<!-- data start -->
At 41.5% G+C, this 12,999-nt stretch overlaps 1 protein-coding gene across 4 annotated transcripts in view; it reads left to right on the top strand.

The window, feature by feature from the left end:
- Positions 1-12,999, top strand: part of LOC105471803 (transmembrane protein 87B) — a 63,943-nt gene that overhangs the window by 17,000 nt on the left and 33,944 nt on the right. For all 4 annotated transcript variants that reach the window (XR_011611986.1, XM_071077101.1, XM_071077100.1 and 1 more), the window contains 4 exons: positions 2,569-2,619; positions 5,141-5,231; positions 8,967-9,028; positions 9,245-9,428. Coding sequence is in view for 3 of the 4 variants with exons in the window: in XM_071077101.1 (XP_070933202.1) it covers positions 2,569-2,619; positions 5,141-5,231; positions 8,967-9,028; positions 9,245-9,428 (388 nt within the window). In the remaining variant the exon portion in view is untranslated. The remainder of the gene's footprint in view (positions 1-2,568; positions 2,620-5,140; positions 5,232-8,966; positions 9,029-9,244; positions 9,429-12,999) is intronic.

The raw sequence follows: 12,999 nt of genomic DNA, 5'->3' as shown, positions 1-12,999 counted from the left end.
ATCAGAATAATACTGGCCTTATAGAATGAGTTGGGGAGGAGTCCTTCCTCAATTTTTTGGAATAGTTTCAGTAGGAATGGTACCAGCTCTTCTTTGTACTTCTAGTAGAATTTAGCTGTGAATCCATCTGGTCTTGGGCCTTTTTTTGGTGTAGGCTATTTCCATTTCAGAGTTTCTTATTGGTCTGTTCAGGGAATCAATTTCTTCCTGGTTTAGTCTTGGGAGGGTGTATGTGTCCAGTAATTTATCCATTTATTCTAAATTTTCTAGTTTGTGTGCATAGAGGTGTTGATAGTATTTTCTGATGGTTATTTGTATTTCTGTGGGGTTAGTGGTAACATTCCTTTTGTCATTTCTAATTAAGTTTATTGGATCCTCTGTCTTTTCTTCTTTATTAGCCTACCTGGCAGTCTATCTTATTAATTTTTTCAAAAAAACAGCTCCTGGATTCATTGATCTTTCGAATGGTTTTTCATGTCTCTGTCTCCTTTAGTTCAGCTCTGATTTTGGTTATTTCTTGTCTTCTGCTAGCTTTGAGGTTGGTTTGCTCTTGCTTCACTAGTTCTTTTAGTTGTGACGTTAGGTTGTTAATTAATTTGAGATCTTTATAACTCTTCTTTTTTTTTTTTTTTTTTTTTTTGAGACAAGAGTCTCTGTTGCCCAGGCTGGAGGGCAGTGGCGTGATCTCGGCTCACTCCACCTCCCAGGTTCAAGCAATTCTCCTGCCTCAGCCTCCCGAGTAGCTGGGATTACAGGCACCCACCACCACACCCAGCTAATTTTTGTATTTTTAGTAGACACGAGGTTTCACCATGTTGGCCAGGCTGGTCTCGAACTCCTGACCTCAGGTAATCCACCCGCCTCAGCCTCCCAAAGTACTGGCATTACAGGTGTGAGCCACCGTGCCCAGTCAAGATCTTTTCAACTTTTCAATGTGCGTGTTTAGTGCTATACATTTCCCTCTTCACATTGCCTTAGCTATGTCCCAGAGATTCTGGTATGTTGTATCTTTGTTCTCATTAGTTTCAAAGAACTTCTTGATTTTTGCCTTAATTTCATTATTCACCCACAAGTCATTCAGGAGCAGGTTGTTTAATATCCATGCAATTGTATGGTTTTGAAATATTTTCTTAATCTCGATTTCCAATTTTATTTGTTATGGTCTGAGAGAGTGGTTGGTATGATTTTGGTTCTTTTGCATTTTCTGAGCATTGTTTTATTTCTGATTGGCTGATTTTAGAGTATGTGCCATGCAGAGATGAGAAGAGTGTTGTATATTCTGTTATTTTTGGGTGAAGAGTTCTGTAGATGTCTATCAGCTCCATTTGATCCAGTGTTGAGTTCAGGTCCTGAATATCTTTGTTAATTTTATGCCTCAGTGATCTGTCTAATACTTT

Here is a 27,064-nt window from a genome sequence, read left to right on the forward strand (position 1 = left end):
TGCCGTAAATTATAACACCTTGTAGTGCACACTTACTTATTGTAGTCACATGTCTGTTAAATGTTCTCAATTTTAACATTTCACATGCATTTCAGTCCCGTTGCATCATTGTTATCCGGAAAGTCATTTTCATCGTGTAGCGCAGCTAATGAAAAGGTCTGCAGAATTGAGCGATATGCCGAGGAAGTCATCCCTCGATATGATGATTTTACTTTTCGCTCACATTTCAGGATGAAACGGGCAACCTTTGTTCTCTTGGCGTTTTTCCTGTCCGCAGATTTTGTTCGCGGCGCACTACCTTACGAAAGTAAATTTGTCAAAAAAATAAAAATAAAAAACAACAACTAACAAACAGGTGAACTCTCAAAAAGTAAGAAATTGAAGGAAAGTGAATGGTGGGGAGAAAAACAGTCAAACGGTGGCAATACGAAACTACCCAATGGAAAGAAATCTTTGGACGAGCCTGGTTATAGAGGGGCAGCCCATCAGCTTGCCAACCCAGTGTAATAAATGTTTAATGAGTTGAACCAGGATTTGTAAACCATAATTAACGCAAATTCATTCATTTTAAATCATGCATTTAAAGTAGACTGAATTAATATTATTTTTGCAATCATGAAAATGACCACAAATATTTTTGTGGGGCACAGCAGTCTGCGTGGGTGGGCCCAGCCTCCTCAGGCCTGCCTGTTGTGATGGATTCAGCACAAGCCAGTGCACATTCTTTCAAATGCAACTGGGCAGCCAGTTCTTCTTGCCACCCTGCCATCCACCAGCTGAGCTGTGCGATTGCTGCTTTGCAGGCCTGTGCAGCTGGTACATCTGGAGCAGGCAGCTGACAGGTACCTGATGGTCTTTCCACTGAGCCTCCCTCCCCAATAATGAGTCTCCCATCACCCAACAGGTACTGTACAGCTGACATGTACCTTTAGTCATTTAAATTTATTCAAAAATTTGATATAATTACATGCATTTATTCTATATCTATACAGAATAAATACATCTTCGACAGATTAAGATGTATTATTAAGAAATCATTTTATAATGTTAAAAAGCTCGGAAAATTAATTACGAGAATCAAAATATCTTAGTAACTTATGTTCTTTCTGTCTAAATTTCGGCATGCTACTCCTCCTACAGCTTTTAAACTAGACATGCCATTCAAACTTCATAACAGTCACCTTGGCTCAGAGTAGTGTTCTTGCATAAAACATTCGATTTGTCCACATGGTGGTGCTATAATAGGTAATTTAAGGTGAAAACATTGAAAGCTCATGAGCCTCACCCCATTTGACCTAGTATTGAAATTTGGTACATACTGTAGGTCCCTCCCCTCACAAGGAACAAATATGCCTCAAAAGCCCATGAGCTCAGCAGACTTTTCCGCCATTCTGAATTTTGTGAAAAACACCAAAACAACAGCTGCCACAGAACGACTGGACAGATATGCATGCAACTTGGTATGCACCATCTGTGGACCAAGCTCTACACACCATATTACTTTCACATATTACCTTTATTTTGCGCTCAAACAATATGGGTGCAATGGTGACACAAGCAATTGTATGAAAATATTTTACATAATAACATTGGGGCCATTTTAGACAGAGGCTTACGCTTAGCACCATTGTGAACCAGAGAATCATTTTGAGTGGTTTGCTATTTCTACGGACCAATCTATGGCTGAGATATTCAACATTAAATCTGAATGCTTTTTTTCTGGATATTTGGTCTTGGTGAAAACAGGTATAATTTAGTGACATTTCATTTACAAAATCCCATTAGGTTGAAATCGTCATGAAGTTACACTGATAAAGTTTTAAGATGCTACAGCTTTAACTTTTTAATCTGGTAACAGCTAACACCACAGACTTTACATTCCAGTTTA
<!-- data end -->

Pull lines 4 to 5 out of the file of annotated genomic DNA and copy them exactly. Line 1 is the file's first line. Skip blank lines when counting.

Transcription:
The raw sequence follows: 12,999 nt of genomic DNA, 5'->3' as shown, positions 1-12,999 counted from the left end.
ATCAGAATAATACTGGCCTTATAGAATGAGTTGGGGAGGAGTCCTTCCTCAATTTTTTGGAATAGTTTCAGTAGGAATGGTACCAGCTCTTCTTTGTACTTCTAGTAGAATTTAGCTGTGAATCCATCTGGTCTTGGGCCTTTTTTTGGTGTAGGCTATTTCCATTTCAGAGTTTCTTATTGGTCTGTTCAGGGAATCAATTTCTTCCTGGTTTAGTCTTGGGAGGGTGTATGTGTCCAGTAATTTATCCATTTATTCTAAATTTTCTAGTTTGTGTGCATAGAGGTGTTGATAGTATTTTCTGATGGTTATTTGTATTTCTGTGGGGTTAGTGGTAACATTCCTTTTGTCATTTCTAATTAAGTTTATTGGATCCTCTGTCTTTTCTTCTTTATTAGCCTACCTGGCAGTCTATCTTATTAATTTTTTCAAAAAAACAGCTCCTGGATTCATTGATCTTTCGAATGGTTTTTCATGTCTCTGTCTCCTTTAGTTCAGCTCTGATTTTGGTTATTTCTTGTCTTCTGCTAGCTTTGAGGTTGGTTTGCTCTTGCTTCACTAGTTCTTTTAGTTGTGACGTTAGGTTGTTAATTAATTTGAGATCTTTATAACTCTTCTTTTTTTTTTTTTTTTTTTTTTTGAGACAAGAGTCTCTGTTGCCCAGGCTGGAGGGCAGTGGCGTGATCTCGGCTCACTCCACCTCCCAGGTTCAAGCAATTCTCCTGCCTCAGCCTCCCGAGTAGCTGGGATTACAGGCACCCACCACCACACCCAGCTAATTTTTGTATTTTTAGTAGACACGAGGTTTCACCATGTTGGCCAGGCTGGTCTCGAACTCCTGACCTCAGGTAATCCACCCGCCTCAGCCTCCCAAAGTACTGGCATTACAGGTGTGAGCCACCGTGCCCAGTCAAGATCTTTTCAACTTTTCAATGTGCGTGTTTAGTGCTATACATTTCCCTCTTCACATTGCCTTAGCTATGTCCCAGAGATTCTGGTATGTTGTATCTTTGTTCTCATTAGTTTCAAAGAACTTCTTGATTTTTGCCTTAATTTCATTATTCACCCACAAGTCATTCAGGAGCAGGTTGTTTAATATCCATGCAATTGTATGGTTTTGAAATATTTTCTTAATCTCGATTTCCAATTTTATTTGTTATGGTCTGAGAGAGTGGTTGGTATGATTTTGGTTCTTTTGCATTTTCTGAGCATTGTTTTATTTCTGATTGGCTGATTTTAGAGTATGTGCCATGCAGAGATGAGAAGAGTGTTGTATATTCTGTTATTTTTGGGTGAAGAGTTCTGTAGATGTCTATCAGCTCCATTTGATCCAGTGTTGAGTTCAGGTCCTGAATATCTTTGTTAATTTTATGCCTCAGTGATCTGTCTAATACTTT